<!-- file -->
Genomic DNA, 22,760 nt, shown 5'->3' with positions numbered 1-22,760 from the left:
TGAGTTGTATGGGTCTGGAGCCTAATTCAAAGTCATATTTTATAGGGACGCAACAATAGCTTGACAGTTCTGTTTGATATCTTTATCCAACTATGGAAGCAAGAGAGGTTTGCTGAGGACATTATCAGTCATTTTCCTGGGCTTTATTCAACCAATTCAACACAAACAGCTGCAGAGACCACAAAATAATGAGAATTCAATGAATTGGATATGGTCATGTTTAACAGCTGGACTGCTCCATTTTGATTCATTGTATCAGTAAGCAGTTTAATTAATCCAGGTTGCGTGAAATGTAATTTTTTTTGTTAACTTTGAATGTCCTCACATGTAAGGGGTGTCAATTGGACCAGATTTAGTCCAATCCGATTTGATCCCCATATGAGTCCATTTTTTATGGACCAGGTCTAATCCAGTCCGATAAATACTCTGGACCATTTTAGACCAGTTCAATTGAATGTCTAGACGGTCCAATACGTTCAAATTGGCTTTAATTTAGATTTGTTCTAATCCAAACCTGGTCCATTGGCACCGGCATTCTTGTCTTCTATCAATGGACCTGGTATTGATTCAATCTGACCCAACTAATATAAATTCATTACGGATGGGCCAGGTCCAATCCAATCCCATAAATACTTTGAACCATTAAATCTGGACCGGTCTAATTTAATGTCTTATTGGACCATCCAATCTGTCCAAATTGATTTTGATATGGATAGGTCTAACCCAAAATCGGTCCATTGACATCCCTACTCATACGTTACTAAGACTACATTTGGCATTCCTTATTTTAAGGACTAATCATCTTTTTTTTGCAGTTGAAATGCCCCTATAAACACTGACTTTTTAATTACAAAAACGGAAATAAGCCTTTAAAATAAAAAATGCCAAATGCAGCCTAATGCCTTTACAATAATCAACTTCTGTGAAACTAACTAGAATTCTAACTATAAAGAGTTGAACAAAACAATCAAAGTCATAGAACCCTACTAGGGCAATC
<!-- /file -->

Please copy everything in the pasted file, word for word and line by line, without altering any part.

Genomic DNA, 22,760 nt, shown 5'->3' with positions numbered 1-22,760 from the left:
TGAGTTGTATGGGTCTGGAGCCTAATTCAAAGTCATATTTTATAGGGACGCAACAATAGCTTGACAGTTCTGTTTGATATCTTTATCCAACTATGGAAGCAAGAGAGGTTTGCTGAGGACATTATCAGTCATTTTCCTGGGCTTTATTCAACCAATTCAACACAAACAGCTGCAGAGACCACAAAATAATGAGAATTCAATGAATTGGATATGGTCATGTTTAACAGCTGGACTGCTCCATTTTGATTCATTGTATCAGTAAGCAGTTTAATTAATCCAGGTTGCGTGAAATGTAATTTTTTTTGTTAACTTTGAATGTCCTCACATGTAAGGGGTGTCAATTGGACCAGATTTAGTCCAATCCGATTTGATCCCCATATGAGTCCATTTTTTATGGACCAGGTCTAATCCAGTCCGATAAATACTCTGGACCATTTTAGACCAGTTCAATTGAATGTCTAGACGGTCCAATACGTTCAAATTGGCTTTAATTTAGATTTGTTCTAATCCAAACCTGGTCCATTGGCACCGGCATTCTTGTCTTCTATCAATGGACCTGGTATTGATTCAATCTGACCCAACTAATATAAATTCATTACGGATGGGCCAGGTCCAATCCAATCCCATAAATACTTTGAACCATTAAATCTGGACCGGTCTAATTTAATGTCTTATTGGACCATCCAATCTGTCCAAATTGATTTTGATATGGATAGGTCTAACCCAAAATCGGTCCATTGACATCCCTACTCATACGTTACTAAGACTACATTTGGCATTCCTTATTTTAAGGACTAATCATCTTTTTTTTGCAGTTGAAATGCCCCTATAAACACTGACTTTTTAATTACAAAAACGGAAATAAGCCTTTAAAATAAAAAATGCCAAATGCAGCCTAATGCCTTTACAATAATCAACTTCTGTGAAACTAACTAGAATTCTAACTATAAAGAGTTGAACAAAACAATCAAAGTCATAGAACCCTACTAGGGCAATC